If You Don’t Step Out, You Won’t Know

If you don't step out, you miss the spring.

Exploring  means taking a risk:  risk of failing, looking like a fool, making mistakes.  The alternative is staying put in our self-created “security.”  Part of my journey is stepping out.  Stepping out of routine, consistency, and the comfort of familiarity.

Last night, I stepped out and started a Journalism class at the U.C. Berkeley extension in San Francisco.  New faces, new subject, new teacher.  The class is small, no more than ten people.  When I walked into the class, everyone had staked their territory in the rows of long tables with five chairs to each row.  As each new student walked in, the seated students quickly looked up, glanced at the newcomer, and  swiftly lowered their eyes.  No greetings were exchanged.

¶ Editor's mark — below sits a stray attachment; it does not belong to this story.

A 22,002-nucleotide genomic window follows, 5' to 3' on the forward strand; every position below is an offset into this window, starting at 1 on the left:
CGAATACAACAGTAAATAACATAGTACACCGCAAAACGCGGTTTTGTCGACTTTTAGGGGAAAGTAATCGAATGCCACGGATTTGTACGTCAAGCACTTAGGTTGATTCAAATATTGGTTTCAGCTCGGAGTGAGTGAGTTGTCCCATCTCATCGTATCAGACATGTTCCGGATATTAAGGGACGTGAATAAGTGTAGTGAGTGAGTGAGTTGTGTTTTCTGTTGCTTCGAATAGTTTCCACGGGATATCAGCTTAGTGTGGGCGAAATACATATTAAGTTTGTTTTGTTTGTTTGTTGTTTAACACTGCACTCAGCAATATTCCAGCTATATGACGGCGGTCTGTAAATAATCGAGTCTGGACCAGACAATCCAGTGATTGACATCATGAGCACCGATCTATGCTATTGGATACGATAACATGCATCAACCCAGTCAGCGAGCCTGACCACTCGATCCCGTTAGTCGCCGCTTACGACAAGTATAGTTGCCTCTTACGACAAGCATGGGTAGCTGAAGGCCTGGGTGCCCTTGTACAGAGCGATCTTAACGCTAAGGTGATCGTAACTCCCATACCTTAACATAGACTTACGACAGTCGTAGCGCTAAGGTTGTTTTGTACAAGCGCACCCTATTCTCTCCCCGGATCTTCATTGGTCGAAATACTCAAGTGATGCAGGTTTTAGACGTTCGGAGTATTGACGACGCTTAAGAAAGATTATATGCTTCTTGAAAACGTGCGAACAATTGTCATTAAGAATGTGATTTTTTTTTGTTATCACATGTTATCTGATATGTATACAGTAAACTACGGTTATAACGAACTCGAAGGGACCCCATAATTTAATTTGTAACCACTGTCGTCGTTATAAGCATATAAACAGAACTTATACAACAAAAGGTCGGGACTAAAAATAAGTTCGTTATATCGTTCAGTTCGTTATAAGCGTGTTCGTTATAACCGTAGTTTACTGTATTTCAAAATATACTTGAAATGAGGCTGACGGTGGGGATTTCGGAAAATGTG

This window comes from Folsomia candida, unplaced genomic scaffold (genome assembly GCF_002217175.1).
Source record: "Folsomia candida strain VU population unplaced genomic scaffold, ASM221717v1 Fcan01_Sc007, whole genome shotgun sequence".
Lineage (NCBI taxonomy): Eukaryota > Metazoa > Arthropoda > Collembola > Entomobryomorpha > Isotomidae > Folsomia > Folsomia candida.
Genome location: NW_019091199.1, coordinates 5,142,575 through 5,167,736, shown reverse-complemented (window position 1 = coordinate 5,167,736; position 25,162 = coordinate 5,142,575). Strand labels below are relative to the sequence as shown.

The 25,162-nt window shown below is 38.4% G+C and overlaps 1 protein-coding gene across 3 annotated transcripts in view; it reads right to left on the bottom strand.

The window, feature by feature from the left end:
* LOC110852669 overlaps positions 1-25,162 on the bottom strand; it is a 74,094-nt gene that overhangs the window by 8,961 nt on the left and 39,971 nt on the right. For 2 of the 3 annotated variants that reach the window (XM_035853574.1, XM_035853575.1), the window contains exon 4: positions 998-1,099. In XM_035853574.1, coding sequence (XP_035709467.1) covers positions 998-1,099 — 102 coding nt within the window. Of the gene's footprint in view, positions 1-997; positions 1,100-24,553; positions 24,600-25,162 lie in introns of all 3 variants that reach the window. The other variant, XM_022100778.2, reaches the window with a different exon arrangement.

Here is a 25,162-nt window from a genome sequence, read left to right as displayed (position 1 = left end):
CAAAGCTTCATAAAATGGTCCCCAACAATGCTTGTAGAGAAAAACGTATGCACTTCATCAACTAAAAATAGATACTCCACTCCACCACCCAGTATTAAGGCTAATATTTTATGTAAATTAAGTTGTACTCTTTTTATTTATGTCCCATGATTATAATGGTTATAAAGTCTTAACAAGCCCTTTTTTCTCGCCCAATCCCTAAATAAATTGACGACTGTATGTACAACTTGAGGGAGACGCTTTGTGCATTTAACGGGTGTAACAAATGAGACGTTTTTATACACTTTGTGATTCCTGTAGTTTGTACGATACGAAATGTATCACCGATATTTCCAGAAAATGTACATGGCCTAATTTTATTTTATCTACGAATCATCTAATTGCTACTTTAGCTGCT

The instructor, Mr. A., a white-haired, pleasant man of about 55, in a tan shirt and brown pants, greeted us warmly as he walked into the classroom at precisely 6:30 p.m.  He asked why each of us was taking the class and what we wanted to achieve.  He then asked us to interview a classmate to find out the answers to these questions.

I turned around to look at my closest classmate.  He had dark hair, wire-rimmed glasses, and was dressed neatly in a white and blue striped shirt.  He appeared nervous and shy.  I engaged him in a conversation and he laughed quickly and easily at my attempts at humor.  He was quite self-deprecating in his discussion of his own writing skills.  I pegged him for a contracts lawyer.  Wrong.  W. is a graduate of the UCLA Film School and a playwright.  The piece he wrote about me was elegant and precise.

I discovered that, in this small group of people, there was a fish market clerk, a Danish judge, a Chinese performance artist, an 18 year old who had interned with Rolling Stone magazine, and an active Air Force sergeant from Kentucky.

Stepping out last night resulted in benefits that I had not considered.  Experiencing the diversity of this class and their very different backgrounds will most likely be more richly rewarding than learning journalistic principles.